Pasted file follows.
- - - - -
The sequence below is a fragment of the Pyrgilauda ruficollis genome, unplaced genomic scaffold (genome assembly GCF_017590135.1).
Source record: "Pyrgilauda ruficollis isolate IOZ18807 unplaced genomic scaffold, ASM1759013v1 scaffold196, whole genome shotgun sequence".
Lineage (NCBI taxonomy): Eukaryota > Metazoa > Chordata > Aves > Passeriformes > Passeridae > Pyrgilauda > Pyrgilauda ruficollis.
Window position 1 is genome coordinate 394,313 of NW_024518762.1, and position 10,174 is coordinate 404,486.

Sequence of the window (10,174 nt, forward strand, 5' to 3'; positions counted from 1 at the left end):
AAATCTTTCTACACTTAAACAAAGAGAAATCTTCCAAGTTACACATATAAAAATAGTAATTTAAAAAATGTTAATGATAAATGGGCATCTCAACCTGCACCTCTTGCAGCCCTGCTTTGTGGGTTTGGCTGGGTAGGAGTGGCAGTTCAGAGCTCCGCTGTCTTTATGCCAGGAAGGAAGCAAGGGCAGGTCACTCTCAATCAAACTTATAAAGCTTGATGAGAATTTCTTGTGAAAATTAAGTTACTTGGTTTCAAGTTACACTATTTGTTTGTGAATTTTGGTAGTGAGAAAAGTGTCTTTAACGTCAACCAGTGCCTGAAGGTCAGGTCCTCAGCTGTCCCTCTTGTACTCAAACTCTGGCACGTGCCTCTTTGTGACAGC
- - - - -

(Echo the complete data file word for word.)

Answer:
The sequence below is a fragment of the Pyrgilauda ruficollis genome, unplaced genomic scaffold (genome assembly GCF_017590135.1).
Source record: "Pyrgilauda ruficollis isolate IOZ18807 unplaced genomic scaffold, ASM1759013v1 scaffold196, whole genome shotgun sequence".
Lineage (NCBI taxonomy): Eukaryota > Metazoa > Chordata > Aves > Passeriformes > Passeridae > Pyrgilauda > Pyrgilauda ruficollis.
Window position 1 is genome coordinate 394,313 of NW_024518762.1, and position 10,174 is coordinate 404,486.

Sequence of the window (10,174 nt, forward strand, 5' to 3'; positions counted from 1 at the left end):
AAATCTTTCTACACTTAAACAAAGAGAAATCTTCCAAGTTACACATATAAAAATAGTAATTTAAAAAATGTTAATGATAAATGGGCATCTCAACCTGCACCTCTTGCAGCCCTGCTTTGTGGGTTTGGCTGGGTAGGAGTGGCAGTTCAGAGCTCCGCTGTCTTTATGCCAGGAAGGAAGCAAGGGCAGGTCACTCTCAATCAAACTTATAAAGCTTGATGAGAATTTCTTGTGAAAATTAAGTTACTTGGTTTCAAGTTACACTATTTGTTTGTGAATTTTGGTAGTGAGAAAAGTGTCTTTAACGTCAACCAGTGCCTGAAGGTCAGGTCCTCAGCTGTCCCTCTTGTACTCAAACTCTGGCACGTGCCTCTTTGTGACAGC